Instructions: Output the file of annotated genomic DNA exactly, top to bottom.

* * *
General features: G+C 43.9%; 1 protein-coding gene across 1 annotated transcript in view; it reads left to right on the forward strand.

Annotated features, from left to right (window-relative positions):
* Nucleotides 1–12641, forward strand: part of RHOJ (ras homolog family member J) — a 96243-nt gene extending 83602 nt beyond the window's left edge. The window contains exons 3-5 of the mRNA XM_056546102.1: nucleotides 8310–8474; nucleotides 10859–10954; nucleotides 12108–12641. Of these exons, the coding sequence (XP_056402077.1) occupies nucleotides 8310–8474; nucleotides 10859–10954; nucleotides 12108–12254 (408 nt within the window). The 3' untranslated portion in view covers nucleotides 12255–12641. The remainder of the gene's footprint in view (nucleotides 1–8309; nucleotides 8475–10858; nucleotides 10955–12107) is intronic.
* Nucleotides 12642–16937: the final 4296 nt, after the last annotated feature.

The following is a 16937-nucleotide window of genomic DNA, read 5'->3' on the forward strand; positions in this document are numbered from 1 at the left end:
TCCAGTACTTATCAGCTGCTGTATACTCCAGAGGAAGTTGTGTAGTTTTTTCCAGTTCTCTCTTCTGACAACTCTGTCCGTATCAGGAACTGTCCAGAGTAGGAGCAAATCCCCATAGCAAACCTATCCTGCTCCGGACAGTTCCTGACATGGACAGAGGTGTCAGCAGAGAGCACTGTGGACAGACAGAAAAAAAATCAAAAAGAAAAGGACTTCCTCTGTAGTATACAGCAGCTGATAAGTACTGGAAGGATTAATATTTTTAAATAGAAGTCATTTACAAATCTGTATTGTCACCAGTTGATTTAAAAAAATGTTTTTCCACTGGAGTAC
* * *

General features: G+C 43.9%; 1 protein-coding gene across 1 annotated transcript in view; it reads left to right on the forward strand.

Annotated features, from left to right (window-relative positions):
* Nucleotides 1–12641, forward strand: part of RHOJ (ras homolog family member J) — a 96243-nt gene extending 83602 nt beyond the window's left edge. The window contains exons 3-5 of the mRNA XM_056546102.1: nucleotides 8310–8474; nucleotides 10859–10954; nucleotides 12108–12641. Of these exons, the coding sequence (XP_056402077.1) occupies nucleotides 8310–8474; nucleotides 10859–10954; nucleotides 12108–12254 (408 nt within the window). The 3' untranslated portion in view covers nucleotides 12255–12641. The remainder of the gene's footprint in view (nucleotides 1–8309; nucleotides 8475–10858; nucleotides 10955–12107) is intronic.
* Nucleotides 12642–16937: the final 4296 nt, after the last annotated feature.

The following is a 16937-nucleotide window of genomic DNA, read 5'->3' on the forward strand; positions in this document are numbered from 1 at the left end:
TCCAGTACTTATCAGCTGCTGTATACTCCAGAGGAAGTTGTGTAGTTTTTTCCAGTTCTCTCTTCTGACAACTCTGTCCGTATCAGGAACTGTCCAGAGTAGGAGCAAATCCCCATAGCAAACCTATCCTGCTCCGGACAGTTCCTGACATGGACAGAGGTGTCAGCAGAGAGCACTGTGGACAGACAGAAAAAAAATCAAAAAGAAAAGGACTTCCTCTGTAGTATACAGCAGCTGATAAGTACTGGAAGGATTAATATTTTTAAATAGAAGTCATTTACAAATCTGTATTGTCACCAGTTGATTTAAAAAAATGTTTTTCCACTGGAGTAC